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Does Your Employer Have the Right to Demote You?

You likely know that it’s illegal to terminate people’s employment due to their race, religion, gender, disability and other protected statuses. You also can’t be fired as retaliation for reporting illegal activities or sexual harassment in the workplace. However, it’s also illegal to demote an employee for any of those reasons.

Of course, proving that either a demotion or termination was carried out for reasons forbidden under the law can be challenging. Most Arizona workers are “at-will” employees. That means that most people can be fired or demoted for essentially any reason besides the ones just discussed. Some people, however, have employment contracts that protect them from demotion and/or give them the opportunity to appeal a demotion.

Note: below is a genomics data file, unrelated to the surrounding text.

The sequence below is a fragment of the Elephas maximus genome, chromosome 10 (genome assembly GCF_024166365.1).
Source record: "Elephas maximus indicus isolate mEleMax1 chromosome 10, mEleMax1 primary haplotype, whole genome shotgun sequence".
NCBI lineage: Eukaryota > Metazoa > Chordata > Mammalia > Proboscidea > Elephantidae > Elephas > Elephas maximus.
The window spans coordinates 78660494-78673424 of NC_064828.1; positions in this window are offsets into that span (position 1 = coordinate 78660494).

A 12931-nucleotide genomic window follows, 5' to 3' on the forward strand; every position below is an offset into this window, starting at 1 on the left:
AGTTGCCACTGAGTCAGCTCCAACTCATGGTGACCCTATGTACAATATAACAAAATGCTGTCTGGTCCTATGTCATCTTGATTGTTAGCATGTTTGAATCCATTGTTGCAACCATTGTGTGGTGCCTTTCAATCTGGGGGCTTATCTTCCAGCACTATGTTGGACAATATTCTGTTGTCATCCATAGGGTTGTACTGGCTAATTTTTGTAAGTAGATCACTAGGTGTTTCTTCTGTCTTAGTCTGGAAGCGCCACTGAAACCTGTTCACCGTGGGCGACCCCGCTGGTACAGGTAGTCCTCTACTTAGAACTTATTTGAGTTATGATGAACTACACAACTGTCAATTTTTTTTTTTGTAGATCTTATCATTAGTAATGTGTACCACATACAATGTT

A demotion can be deeply distressing emotionally, but also financially challenging. It often involves a reduction in salary or hours. It may involve going from a salaried position to an hourly one. You may lose perks such as eligibility for bonuses. Of course, you can also lose status among your colleagues — which can sometimes be as difficult to deal with, if not more so, than the economic changes.

In most cases, as noted, employers have a wide berth in making adjustments to their workforce for the good of the company. When they believe that people haven’t been performing up to par in their jobs, they may choose to move them to a position with less responsibility. Company reorganizations can lead to demotions as well.

If you believe you’ve been illegally demoted, your first step should be to go to human resources. There may be an appeal process or you may need to write an appeal letter yourself asking that the demotion be reconsidered. Be sure to have documentation of positive reviews and feedback to support your case.

If you aren’t able to get the decision overturned within the company and you have evidence or strong reason to believe that you were demoted for illegal reasons, you may want to consult with an Arizona employment attorney. He or she can discuss your situation with you and review any legal options that may be appropriate.

Source: The Balance Careers, “How to Handle a Wrongful Demotion,” Alison Doyle, accessed May 10, 2018